Is building greater self-awareness worth it? Absolutely. Here’s why: an investment in your leadership effectiveness by building greater self-awareness impacts the effectiveness and achievement of your team. No matter where you start, you can learn to become more self-aware. Like anything worthwhile, it takes time and intention. I am convinced that it makes for a more skillful leader and creates a happier, less stressful life.
Living near and often working in Chicago, I always feel we do a good job embracing and celebrating our LGBT community. I feel proud of this. Sometimes I delude myself into thinking that we don’t need to talk about it anymore, that it is a no brainer, and that being LGBT is accepted as what it is, normal. Then I hear stories from clients about where they are from or about why they are not out in their workplace and I realize we still have miles to go. It makes me ask the question, “what more can we do?” The most simple, elegant answer is to make sure that we celebrate all the ways we are made, especially in the workplace.
Most straight folks I know talk about acceptance of their LBGT colleagues. That is a good start. But to really embrace and celebrate is different. Let me explain what I mean.
When I get to know clients I love hearing about their parents, significant others, their spouses, and their families. Often, when they talk about the people they love most, their whole being lights up. I have a client who is a West Point graduate and was a leader in the Air Force. He is a commanding, smart, “tough as nails”, and at times very intimidating man. But when he talks about his wife and kids, he brims with joy and it seems to immediately remind him the reason he works so hard in a difficult and demanding job. When clients talk about their kids I can see the love they have for them and it makes them happy to talk about them. Even when their kids are having problems and it is tough going at home, talking about them with colleagues seems to relieve the worry for many. These connections are not distractions, they are additive and they are part of what makes most of us who we are.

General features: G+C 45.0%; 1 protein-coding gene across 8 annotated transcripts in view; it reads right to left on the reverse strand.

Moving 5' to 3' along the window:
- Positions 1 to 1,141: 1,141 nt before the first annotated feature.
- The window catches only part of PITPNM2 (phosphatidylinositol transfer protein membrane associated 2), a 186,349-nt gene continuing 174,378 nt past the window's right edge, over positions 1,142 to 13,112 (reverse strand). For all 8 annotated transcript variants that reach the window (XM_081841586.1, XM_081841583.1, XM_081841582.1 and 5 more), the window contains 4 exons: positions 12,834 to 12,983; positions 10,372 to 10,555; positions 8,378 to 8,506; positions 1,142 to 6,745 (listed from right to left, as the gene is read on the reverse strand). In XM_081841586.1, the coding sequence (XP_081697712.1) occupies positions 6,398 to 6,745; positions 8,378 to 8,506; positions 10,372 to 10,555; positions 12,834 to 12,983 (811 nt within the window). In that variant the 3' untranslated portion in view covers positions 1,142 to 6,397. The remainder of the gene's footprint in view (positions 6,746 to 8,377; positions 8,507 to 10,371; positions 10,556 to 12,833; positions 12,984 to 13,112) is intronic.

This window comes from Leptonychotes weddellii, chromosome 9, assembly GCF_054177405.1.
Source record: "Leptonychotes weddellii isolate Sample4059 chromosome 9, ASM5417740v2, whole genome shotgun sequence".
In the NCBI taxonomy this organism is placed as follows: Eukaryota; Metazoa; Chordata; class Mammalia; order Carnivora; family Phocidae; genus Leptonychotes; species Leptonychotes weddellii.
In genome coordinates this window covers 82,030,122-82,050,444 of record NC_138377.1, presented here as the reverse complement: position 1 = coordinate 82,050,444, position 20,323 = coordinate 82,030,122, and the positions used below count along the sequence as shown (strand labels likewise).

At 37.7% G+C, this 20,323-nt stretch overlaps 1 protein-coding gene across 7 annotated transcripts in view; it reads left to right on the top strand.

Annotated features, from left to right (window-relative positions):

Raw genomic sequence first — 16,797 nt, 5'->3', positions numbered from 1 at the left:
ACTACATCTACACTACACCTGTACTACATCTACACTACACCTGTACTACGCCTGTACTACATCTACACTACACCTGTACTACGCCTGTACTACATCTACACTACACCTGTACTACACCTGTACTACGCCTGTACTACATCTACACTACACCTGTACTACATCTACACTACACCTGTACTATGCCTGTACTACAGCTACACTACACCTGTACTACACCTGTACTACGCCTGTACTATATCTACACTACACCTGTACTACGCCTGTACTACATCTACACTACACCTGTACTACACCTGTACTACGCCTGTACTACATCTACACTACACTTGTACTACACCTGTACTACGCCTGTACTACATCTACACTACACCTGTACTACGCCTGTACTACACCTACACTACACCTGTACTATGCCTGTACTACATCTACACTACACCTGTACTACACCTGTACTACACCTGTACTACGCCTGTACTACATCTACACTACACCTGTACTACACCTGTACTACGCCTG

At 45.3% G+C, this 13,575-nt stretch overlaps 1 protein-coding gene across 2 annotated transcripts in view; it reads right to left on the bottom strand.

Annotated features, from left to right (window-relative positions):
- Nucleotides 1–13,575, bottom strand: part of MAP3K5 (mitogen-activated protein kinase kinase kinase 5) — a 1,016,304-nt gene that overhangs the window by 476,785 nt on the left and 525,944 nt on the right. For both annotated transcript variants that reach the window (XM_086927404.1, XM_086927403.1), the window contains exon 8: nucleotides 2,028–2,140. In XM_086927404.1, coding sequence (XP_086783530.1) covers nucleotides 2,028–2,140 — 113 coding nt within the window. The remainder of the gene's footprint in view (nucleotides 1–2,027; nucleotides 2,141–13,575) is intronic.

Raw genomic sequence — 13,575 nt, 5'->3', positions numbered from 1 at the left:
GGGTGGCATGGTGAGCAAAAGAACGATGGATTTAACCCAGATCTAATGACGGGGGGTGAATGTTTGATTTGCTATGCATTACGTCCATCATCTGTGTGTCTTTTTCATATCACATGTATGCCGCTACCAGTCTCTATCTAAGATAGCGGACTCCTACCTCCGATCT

I think of all that comes from these families, the joy, worry, passion, angst, and love, as energy. Energy that gets us out of bed, gives us purpose, lights up a dreary workday, and periodically, on a bad day, reminds us of why we don’t quit our jobs. I also happen to believe that our families, whatever they look like, have the ability to make us more empathic, caring, inspired and motivated at work, especially when who we are and who we love is completely accepted and celebrated. We need all this energy to bring our best to work and life, and anything that diminishes it, or who we are, is not good.
Some clients do this well. They make a point of celebrating their employees through family friendly policies of all types, and being public about supporting LGBT employees. Celebration involves both words and actions. Celebration requires that leaders at all levels speak and act openly in support of their LGBT colleagues. It requires that if a disparaging term is used to describe a person who is LGBT in a quiet, one-on-one meeting, that no matter the discomfort, we openly share our concern and dislike about the other person’s use of the term. Celebration requires us to stand up, speak up and delight in all our amazing ability to love and be loved.
One of the Achilles heels of most clients continues to be how to deal with a low performing team member. It’s hard to understand when you evaluate the costs. It’s easier to understand when you factor in the emotional component. Though it can be complicated, the most prevalent reason I find that leaders allow it to persist is that it’s difficult, time consuming and emotionally challenging to coach an underperforming leader or team member. So they put off dealing with the problem to the point where they may sacrifice:
Dealing with low performance can be time consuming and requires skill. Putting off dealing with a performance issue makes it more challenging to resolve. Most importantly it is undermining the fact that something else might be going on and unless you address it, will most likely continue. Underperformance is often about poor job, culture or boss fit, or something larger going on in the employee’s life. If you are a leader, your job is to inspire and motivate high performance from everyone. Allowing underperformance is bad for your team, reputation, business and ultimately for the individual who is not being asked to contribute their best. In the end that is what we all want to do.
Welcome to Moira's blog. I write a (mostly) monthly post about the work of building better work places: people strategies, systems, teams and leaders.